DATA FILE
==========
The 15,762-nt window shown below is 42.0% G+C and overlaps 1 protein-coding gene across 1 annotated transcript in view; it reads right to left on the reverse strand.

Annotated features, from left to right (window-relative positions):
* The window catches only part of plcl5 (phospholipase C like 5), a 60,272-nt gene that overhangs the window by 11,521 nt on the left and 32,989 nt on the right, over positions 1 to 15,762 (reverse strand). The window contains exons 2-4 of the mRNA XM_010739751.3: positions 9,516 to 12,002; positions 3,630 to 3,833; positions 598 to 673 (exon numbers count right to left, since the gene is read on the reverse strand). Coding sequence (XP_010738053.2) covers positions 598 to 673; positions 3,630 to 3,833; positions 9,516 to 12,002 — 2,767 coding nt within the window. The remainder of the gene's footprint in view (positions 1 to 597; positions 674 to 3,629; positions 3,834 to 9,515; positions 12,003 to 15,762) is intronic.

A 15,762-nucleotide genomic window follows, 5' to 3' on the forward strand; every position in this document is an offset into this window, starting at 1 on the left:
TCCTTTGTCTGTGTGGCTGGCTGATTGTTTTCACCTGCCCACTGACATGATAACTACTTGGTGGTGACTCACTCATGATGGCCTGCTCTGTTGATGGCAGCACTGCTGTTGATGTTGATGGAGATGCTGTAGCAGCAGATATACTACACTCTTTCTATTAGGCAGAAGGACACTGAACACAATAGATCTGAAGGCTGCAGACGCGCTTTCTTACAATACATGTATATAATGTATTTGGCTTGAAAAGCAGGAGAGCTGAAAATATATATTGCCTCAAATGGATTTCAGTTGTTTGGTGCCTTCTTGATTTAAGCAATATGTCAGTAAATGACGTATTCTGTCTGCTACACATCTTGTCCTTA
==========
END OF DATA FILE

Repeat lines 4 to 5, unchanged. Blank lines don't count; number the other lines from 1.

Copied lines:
A 15,762-nucleotide genomic window follows, 5' to 3' on the forward strand; every position in this document is an offset into this window, starting at 1 on the left:
TCCTTTGTCTGTGTGGCTGGCTGATTGTTTTCACCTGCCCACTGACATGATAACTACTTGGTGGTGACTCACTCATGATGGCCTGCTCTGTTGATGGCAGCACTGCTGTTGATGTTGATGGAGATGCTGTAGCAGCAGATATACTACACTCTTTCTATTAGGCAGAAGGACACTGAACACAATAGATCTGAAGGCTGCAGACGCGCTTTCTTACAATACATGTATATAATGTATTTGGCTTGAAAAGCAGGAGAGCTGAAAATATATATTGCCTCAAATGGATTTCAGTTGTTTGGTGCCTTCTTGATTTAAGCAATATGTCAGTAAATGACGTATTCTGTCTGCTACACATCTTGTCCTTA